Organizers of the 17th annual Adirondack Distance Festival are offering free entry into the Adirondack Marathon this fall for 50 runners who were prevented from finishing the Boston race.
Schroon Lake Organizers of the 17th annual Adirondack Distance Festival are reaching out to runners affected by the Boston Marathon bombing this spring.
They are offering free entry into the Adirondack Marathon this fall for 50 runners who were prevented from finishing the Boston race.
“While our hearts are with Boston and all of those who were impacted, in acknowledgement of all runners everywhere who feel confused, violated and betrayed by the recent Boston Marathon bombings, the Adirondack Marathon is offering 50 Boston marathoners who were prevented from finishing their race, free entry into this year’s Adirondack Marathon,” race officials said in a prepared statement.
The Adirondack Marathon will take place on Sunday, Sept. 22 in Schroon Lake.
“If you qualify or know someone who does, visit www.adirondackmarathon.org/boston to register,” the statement said. “Be prepared to enter your Boston bib number as well as the usual entry form information. Winners will be chosen by a lottery held on or about June 10.
“While this in no way compensates for what happened in Boston, it is hoped that by participating in this friendliest of marathons, Boston entrants will have the opportunity to receive some manner of closure.”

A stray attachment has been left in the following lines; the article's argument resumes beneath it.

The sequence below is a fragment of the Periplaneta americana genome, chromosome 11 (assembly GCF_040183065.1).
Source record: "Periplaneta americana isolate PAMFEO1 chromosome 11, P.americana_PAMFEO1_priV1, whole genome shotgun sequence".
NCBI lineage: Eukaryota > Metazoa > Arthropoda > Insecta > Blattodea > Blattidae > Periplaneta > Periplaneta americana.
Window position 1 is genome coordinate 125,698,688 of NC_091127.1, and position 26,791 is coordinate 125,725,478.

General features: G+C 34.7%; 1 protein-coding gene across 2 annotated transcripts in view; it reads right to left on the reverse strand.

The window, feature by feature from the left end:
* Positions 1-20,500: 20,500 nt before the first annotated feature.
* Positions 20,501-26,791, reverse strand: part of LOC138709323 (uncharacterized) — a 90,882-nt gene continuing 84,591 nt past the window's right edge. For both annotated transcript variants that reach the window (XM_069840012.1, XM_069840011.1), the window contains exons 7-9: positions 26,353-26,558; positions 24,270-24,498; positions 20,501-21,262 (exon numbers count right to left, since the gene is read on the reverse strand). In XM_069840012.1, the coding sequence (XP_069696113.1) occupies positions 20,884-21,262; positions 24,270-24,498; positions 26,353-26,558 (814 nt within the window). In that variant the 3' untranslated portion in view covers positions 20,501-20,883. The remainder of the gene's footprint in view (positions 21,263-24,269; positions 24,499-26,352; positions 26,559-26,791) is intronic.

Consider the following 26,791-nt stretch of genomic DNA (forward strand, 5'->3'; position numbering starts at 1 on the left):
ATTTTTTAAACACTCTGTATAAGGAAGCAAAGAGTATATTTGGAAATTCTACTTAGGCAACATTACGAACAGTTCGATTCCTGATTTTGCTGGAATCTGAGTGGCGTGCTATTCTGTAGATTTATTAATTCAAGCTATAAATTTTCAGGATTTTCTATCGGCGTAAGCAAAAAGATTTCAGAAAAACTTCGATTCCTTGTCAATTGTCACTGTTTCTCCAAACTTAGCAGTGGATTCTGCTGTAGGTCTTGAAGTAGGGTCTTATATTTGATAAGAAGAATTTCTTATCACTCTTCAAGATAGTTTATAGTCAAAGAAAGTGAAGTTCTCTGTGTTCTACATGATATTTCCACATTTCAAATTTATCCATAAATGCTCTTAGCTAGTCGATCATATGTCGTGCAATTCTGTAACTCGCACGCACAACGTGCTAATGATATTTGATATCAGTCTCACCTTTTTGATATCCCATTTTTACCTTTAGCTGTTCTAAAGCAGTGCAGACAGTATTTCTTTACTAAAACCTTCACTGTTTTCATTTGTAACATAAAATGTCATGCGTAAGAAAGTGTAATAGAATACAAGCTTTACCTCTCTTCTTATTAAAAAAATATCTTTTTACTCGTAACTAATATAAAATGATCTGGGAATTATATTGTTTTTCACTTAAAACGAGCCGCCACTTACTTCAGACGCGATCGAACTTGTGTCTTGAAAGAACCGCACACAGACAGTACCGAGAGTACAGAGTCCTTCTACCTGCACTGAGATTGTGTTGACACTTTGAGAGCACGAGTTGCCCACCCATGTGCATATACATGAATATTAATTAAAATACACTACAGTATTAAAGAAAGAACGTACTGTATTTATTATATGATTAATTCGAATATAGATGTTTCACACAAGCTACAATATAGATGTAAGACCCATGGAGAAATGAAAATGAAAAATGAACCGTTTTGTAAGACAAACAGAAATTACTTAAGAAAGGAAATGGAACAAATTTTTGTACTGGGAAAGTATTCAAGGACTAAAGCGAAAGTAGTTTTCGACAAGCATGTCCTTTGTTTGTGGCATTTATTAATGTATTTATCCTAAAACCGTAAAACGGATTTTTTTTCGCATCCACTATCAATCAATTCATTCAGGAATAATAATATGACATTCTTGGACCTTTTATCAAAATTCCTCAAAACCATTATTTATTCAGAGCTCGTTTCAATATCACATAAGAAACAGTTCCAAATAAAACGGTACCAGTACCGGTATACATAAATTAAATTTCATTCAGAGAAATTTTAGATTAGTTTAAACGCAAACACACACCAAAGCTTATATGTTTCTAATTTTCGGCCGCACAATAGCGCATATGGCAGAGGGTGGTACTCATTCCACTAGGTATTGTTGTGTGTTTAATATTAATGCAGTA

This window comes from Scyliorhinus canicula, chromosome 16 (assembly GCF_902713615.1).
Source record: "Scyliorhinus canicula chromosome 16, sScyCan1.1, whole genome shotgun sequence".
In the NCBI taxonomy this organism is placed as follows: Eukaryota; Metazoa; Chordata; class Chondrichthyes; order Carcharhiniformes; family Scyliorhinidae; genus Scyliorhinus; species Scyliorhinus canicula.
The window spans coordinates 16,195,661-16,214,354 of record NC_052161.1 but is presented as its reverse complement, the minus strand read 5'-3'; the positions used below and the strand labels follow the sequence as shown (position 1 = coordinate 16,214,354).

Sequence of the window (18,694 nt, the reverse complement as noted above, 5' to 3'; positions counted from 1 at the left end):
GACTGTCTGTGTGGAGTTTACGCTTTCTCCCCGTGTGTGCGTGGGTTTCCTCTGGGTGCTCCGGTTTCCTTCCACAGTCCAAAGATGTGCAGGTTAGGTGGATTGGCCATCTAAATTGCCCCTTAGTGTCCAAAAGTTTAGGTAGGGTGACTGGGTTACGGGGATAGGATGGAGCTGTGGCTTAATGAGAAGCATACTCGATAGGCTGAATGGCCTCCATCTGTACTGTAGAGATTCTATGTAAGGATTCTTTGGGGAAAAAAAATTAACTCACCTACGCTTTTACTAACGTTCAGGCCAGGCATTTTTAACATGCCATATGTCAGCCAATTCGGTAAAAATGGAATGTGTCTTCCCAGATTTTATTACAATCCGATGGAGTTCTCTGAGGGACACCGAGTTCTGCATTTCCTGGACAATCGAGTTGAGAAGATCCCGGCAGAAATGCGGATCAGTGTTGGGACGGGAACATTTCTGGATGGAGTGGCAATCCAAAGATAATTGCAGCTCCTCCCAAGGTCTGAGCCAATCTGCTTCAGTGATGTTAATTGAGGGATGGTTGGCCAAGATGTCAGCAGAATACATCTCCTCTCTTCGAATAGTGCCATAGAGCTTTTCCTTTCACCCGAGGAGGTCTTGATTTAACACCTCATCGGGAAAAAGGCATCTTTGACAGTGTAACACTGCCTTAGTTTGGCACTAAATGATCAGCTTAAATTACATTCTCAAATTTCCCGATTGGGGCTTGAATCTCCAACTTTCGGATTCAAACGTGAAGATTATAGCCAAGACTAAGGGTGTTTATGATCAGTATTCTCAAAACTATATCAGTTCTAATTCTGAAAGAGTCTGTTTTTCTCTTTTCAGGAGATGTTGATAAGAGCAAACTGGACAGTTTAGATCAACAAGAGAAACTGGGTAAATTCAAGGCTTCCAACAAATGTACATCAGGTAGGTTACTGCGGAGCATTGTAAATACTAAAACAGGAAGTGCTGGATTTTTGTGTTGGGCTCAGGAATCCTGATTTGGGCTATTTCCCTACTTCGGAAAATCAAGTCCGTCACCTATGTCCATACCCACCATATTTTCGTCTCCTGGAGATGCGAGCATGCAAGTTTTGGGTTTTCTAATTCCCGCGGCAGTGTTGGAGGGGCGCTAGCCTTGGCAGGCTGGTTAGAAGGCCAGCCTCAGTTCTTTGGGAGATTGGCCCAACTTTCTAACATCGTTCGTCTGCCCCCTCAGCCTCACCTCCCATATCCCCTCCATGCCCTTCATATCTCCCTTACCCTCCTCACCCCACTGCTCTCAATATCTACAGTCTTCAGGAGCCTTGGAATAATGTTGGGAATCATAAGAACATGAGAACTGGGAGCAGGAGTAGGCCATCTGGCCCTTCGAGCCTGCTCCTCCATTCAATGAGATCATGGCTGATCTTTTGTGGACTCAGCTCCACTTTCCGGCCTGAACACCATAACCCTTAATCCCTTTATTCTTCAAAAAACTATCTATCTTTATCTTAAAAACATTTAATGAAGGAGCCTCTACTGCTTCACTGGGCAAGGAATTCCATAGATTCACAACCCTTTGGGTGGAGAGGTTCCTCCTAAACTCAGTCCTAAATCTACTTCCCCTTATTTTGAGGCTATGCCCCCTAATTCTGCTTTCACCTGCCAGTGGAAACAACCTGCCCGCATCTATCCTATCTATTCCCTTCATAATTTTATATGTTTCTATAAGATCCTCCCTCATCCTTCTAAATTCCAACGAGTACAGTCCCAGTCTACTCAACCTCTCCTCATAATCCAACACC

Two terrorist bombs exploded near the finish line of the 117th Boston Marathon April 15, killing three people and injuring more than 200.
More than 5,600 of the 27,000 runners in the race were unable to finish because of the bombings.
The Adirondack Distance Festival is nearing capacity in two events.
The Adirondack Distance Festival includes a full marathon, a marathon relay, a half marathon, 10-kilometer race, 5-kilometer race and children’s race. The 2013 distance Festival will be Sept. 21-22. The marathon, marathon relay and half marathon will be contested Sunday, Sept. 22, with the other events Saturday, Sept. 21.
The half marathon and marathon are nearing their limit, according to Bob Singley of the event committee. He believes the interest in the two races is the result of attention in a national running publication.